Immediately across the road from the old barn featured in Serviceable, we found this fairly large field of tobacco that I thought would make an interesting composition.
This is a very typical scene here in eastern NC. Whether it’s tobacco, corn, soybeans, or cotton, once you get out of the town centers, the terrain is pretty much devoted to agriculture.
Being one who is more aligned with nature rather than cities, I find a certain beauty in almost anything green and growing. On this warm, windy day, the plants were dancing around in the breeze, and a few had thrown brilliant yellow flower heads. But this particular field caused me to consider the dichotomy of what we do…
Sure, the plants are pretty, but I remember a time about 20 years ago when tobacco had a grip on me that was almost impossible to overcome. It took multiple attempts and many tools (I was up to six patches a day ;^) ) to kick the habit that I had developed over the previous 20 years of smoking. I’m now quite free of that, but it always struck me: How could someone who loves the outdoors and climbing mountains also pour poisonous, carcinogenic smoke into his lungs? It never made much sense, not then, not now.
Witnessing this schism in myself, I also wondered how we can so complain about the rising cost of healthcare, and yet continue to allow people to participate in a habit that has no real effect other than to destroy living tissue, and how we continue to enable ‘big tobacco’ in providing the product. Sure, it comes down to a matter of ‘personal freedom’, but still…
A good friend of mine wrote recently about similar disparities, and I rolled his words around in my mind as I watched the split between common sense and personal choice: “I believe we should do more to save our planet. I believe we should focus more of our money and efforts on our own country and less on the rest of the world, at least until we are back on track. I believe we should focus more on educating our children, and teachers should be paid more and professional athletes should be paid less.” (This was just one small part of his post.)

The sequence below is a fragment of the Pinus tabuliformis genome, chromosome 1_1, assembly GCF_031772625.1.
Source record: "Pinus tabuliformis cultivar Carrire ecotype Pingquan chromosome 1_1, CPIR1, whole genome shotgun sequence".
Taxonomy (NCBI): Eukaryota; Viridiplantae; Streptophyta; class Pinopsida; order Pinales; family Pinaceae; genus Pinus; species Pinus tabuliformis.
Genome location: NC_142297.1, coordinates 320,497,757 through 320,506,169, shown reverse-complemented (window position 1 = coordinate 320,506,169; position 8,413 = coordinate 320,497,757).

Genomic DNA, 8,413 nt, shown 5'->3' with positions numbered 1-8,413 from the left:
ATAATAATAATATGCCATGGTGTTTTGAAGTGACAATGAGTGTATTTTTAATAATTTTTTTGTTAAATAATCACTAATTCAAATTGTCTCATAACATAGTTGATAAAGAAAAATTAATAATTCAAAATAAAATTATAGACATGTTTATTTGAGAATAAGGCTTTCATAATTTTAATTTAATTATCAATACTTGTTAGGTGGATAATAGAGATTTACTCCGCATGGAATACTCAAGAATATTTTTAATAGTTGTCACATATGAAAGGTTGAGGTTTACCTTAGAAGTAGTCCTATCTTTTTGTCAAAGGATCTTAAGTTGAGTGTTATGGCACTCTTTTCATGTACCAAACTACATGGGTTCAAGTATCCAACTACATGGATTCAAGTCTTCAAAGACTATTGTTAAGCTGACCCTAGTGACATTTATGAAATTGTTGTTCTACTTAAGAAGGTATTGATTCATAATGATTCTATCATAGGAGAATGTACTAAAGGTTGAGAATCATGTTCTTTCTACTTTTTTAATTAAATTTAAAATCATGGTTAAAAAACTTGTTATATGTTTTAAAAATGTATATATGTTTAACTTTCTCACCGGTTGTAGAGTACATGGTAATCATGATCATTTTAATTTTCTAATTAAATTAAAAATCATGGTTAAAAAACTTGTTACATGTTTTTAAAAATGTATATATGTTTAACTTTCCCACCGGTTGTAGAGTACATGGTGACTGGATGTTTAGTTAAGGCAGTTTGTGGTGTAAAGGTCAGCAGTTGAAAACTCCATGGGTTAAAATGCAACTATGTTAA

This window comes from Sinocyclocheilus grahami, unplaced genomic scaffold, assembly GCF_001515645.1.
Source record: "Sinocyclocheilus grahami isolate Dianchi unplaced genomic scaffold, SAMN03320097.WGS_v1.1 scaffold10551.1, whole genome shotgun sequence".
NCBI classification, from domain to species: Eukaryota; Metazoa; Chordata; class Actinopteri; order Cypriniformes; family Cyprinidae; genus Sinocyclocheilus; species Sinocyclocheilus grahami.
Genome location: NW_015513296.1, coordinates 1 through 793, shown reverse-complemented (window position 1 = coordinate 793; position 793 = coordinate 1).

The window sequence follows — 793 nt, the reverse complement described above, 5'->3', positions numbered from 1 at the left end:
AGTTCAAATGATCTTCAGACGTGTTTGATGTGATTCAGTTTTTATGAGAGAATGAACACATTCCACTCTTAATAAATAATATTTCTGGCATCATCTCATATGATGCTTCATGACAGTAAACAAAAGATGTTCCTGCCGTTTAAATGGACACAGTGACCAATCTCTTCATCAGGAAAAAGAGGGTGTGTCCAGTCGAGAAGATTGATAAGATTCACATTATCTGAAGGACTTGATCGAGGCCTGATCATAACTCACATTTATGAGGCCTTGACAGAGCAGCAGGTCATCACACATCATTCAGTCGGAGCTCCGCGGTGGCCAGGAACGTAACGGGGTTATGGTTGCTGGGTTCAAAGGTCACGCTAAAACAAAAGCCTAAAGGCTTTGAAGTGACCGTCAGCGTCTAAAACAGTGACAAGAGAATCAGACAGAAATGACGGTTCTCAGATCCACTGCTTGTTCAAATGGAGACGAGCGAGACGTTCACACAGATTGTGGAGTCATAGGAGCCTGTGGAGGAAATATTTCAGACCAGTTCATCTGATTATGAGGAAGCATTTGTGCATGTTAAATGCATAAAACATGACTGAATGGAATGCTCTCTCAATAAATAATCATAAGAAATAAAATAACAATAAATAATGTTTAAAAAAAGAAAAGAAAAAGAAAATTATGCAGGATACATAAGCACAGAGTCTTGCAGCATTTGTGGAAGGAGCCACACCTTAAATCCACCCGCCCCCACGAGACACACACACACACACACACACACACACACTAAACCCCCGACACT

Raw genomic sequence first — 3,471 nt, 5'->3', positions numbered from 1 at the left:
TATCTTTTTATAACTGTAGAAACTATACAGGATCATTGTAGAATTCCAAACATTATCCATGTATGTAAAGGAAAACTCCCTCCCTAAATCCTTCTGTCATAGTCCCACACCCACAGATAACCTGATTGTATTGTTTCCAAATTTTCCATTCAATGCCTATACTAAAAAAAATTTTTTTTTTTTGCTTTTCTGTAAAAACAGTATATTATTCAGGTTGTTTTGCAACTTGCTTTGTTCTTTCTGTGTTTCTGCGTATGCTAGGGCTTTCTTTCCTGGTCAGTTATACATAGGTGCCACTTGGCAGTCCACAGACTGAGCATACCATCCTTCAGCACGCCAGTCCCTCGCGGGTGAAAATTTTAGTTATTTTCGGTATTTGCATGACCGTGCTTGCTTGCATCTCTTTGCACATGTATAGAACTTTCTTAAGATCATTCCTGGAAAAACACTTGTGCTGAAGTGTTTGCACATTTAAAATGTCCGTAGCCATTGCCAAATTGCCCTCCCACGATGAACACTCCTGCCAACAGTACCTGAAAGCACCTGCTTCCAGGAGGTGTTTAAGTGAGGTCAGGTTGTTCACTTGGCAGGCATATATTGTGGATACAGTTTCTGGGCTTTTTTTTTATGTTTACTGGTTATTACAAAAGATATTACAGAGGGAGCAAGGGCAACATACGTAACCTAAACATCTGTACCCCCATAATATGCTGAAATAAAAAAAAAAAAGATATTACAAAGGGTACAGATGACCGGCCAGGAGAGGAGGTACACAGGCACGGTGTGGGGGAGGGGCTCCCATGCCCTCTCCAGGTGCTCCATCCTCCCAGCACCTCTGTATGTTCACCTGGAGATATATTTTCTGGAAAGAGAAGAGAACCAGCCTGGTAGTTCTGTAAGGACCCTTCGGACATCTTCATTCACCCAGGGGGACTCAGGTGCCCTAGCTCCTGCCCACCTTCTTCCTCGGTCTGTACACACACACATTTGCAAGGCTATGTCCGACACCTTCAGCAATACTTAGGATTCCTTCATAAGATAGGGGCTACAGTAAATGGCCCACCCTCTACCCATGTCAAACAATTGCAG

I guess that everywhere we look, we can see a difference between things that make sense, and our continued participation in an activity that flies in the face of that sense. In this particular field, we’re growing a product that specifically kills people, but the cultivation of hemp (not pot) — with over 40,000 industrial, nutritional and pharmacological uses — is somehow still illegal in the U.S.
This is not so much a rant about tobacco, per se, but more about the continued schizophrenic behaviors that we tend to exhibit as humans. I believe that we can and will eventually make better choices, but sometimes it seems the pace of this evolution is glacially slow.
And yet, isn’t there a certain beauty in being around to watch how we live, learn, and grow to maturity, taking note of our own foibles and eccentricities? I’m just glad that I get to stick around another day to watch what happens next.